Writing Prep Workshop for Great Books Essays

Miniature painting of Dante Alighieri by Betsy Marsch

"If you young fellows were wise, the devil couldn't do anything to you; but since you aren't wise, you need us who are old." - Martin Luther, "On the Family"


I'm ready to get started with a free workshop offered three times per week, one new topic each week, assisting students who are writing about the Great Books (and other important literature and history and theology and philosophy) this school year. Go to the "Online Meetings" page of this website to download the two needed files, one of which includes the schedule, and join me online on Mondays or Saturdays at 9 a.m. or Tuesdays at 9 p.m. Eastern Time. 

Learn more with this orientation session recorded on September 12. 

Please post here if you have any questions or if you want to share your completed Assignments through the weeks of the workshop. If you would like to share anonymously, please email your work and I will post it for you.

(Painting image courtesy Betsy Marsch. Martin Luther, a minuscule 1" x 1.25")

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Comments: 11
  • #1

    Sophie Hindman (Sunday, 13 September 2015 23:17)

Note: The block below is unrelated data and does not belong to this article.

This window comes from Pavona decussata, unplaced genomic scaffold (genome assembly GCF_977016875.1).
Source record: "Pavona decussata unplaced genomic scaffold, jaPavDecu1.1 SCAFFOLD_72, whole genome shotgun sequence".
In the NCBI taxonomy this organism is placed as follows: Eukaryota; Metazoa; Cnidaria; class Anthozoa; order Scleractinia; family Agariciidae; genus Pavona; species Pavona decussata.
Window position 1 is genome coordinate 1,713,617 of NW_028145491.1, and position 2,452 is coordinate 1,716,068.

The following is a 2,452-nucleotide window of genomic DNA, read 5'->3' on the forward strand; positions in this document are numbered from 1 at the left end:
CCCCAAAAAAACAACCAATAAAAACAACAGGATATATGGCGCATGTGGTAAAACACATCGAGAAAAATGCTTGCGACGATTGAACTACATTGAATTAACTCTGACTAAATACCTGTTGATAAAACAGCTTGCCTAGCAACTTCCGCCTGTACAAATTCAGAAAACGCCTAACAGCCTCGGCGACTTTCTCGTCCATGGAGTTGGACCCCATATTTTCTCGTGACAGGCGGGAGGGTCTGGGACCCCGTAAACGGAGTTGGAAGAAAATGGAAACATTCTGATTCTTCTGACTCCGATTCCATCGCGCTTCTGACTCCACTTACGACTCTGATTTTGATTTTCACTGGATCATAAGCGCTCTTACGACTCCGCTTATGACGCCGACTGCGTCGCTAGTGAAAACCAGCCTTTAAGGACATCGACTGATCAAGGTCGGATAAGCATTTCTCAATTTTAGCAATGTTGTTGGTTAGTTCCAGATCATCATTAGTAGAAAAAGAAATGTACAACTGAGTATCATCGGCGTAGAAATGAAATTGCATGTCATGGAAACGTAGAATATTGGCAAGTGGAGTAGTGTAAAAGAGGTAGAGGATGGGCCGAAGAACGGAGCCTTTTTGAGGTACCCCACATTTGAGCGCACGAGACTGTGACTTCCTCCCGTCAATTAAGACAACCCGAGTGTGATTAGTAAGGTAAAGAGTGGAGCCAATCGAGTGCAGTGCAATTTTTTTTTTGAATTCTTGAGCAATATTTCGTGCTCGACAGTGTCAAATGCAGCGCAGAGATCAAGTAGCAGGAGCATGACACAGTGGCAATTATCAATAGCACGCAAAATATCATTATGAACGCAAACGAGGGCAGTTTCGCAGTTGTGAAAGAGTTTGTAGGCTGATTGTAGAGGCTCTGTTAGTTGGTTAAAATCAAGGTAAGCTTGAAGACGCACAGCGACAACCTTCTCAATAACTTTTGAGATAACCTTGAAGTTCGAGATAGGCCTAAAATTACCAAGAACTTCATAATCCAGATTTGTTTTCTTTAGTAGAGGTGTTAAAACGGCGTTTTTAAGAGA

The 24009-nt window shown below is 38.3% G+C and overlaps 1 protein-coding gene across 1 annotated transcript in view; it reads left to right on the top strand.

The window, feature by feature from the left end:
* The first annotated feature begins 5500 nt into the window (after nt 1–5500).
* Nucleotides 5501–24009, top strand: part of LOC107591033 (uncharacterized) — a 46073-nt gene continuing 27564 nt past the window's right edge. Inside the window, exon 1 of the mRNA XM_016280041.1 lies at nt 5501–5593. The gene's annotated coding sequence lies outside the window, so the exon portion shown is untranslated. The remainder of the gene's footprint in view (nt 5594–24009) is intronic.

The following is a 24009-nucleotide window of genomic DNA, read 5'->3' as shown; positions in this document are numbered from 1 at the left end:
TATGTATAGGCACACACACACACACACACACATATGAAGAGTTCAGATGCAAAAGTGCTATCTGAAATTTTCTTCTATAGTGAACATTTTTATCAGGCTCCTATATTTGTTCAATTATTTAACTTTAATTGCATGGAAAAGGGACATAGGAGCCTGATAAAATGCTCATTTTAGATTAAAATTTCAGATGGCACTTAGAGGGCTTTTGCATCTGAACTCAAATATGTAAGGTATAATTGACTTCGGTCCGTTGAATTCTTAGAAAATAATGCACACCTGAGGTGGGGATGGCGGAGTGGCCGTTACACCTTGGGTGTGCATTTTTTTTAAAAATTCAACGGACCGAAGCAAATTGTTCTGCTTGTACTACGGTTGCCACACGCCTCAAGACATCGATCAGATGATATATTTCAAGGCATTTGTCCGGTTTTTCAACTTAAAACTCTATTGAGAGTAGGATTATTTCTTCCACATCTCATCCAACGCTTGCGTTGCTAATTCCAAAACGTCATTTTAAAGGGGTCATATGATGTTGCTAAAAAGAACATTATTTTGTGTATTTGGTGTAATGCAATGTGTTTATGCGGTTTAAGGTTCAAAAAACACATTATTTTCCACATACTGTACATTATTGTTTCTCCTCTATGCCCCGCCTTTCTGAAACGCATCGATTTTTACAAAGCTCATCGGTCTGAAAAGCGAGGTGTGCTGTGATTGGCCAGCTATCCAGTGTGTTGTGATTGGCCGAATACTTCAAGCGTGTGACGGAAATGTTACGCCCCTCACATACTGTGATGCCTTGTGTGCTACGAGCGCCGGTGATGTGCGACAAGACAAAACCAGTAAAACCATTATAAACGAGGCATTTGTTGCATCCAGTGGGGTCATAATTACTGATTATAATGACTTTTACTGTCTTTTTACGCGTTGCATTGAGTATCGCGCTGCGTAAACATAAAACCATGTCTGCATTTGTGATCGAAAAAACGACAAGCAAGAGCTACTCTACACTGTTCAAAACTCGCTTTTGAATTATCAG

Assignment 1
    From previous writing courses, I have learned important tips for drafting essays. For instance, one class several years ago taught a pattern to use for a five paragraph essay: begin with a thesis, then write three background paragraphs, each with three example sentences and supporting sentences, and finish with an introduction and conclusion. In another class, I also learned not to let giraffes into my essays—that is, my teacher used the metaphor of giraffes to describe how sentences unrelated to the main theme of essays stuck out and distracted from the point. As a final example, I studied ways to draw the readers in and keep them entertained. I used intriguing first sentences to my introductions and strong verbs throughout my essays. Each of these instructions from my teachers and many more guided me towards constructing organized, clear, interesting compositions. Still, I have a wide capacity to improve!

    Assignment 2
    In Emily Wells’ Essay, “From the Summit,” a composition praising medieval literature, her thesis states, “Medieval literature not only builds upon a Christian era, but it helped *make* the Christian era.” The entire essay springboards off this sentence, exploring the bright Christian themes in medieval works and the men who wrote them, such as Pilgrim’s Progress by John Bunyan and the Divine Comedy by Dante. Many writers of that time built off of each other’s’ ideas to influence the culture even more, such as Sidney, who copied and elaborated on Dante’s Divine Comedy. The author believes that because of the widespread belief in God at the time, medieval literature, reflecting the glory and truth of Christ, outshone literature from previous eras. As Emily Wells proves, the great works of the Middle Ages truly did stand rooted in a Christian worldview and branched out to influence an entire culture.

  • #2

    Cindy Marsch (Monday, 14 September 2015 06:09)